“The idea seemed to be to get them out of Guantánamo at almost any cost,” says David Remes, a lawyer to many present and former detainees, including al-Merfedy. “They were dropped into strange lands, with cultures, religions and language far different from their own, and where they were bound to be treated like pariahs.”
In an interview with the Miami Herald Thursday, GOP nominee Donald Trump suggested that under his presidency, U.S. citizens suspected of terrorism could be tried at Guantánamo Bay. As noted in the Herald piece, that’s illegal under current federal law.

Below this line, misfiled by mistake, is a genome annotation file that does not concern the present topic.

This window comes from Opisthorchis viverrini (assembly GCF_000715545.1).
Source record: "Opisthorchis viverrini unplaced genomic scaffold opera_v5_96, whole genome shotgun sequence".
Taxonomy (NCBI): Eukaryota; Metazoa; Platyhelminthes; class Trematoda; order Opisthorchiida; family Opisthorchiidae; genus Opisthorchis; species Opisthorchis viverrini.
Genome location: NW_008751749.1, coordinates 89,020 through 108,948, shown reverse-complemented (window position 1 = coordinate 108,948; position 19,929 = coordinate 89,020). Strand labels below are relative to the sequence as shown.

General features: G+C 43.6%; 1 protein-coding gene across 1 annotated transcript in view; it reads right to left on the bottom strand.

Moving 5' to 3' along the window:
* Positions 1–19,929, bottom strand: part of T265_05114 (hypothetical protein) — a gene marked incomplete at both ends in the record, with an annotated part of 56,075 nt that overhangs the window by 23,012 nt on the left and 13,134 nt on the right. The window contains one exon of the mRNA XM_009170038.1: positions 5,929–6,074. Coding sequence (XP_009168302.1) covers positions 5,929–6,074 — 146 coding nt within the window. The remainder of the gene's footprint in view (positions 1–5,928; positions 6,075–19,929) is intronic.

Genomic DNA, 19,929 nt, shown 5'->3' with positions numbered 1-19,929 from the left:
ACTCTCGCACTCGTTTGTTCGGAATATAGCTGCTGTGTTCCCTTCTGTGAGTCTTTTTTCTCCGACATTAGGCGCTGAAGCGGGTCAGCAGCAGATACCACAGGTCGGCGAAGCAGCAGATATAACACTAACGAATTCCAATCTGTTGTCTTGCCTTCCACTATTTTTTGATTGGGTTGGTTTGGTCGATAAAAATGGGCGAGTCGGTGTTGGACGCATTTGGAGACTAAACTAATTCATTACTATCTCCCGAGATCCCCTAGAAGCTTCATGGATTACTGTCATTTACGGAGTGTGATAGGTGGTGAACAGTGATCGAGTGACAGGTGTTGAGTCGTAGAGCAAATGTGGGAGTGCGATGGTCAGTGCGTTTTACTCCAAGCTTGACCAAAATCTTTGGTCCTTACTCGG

Washington (AFP) – The last three Uighurs who had languished in the U.S. military prison in Guantanamo Bay for over a decade despite facing no charges have been freed and sent to Slovakia, the Pentagon announced Tuesday. “This transfer and resettlement constitutes a significant milestone in our effort to close the detention facility at Guantanamo […]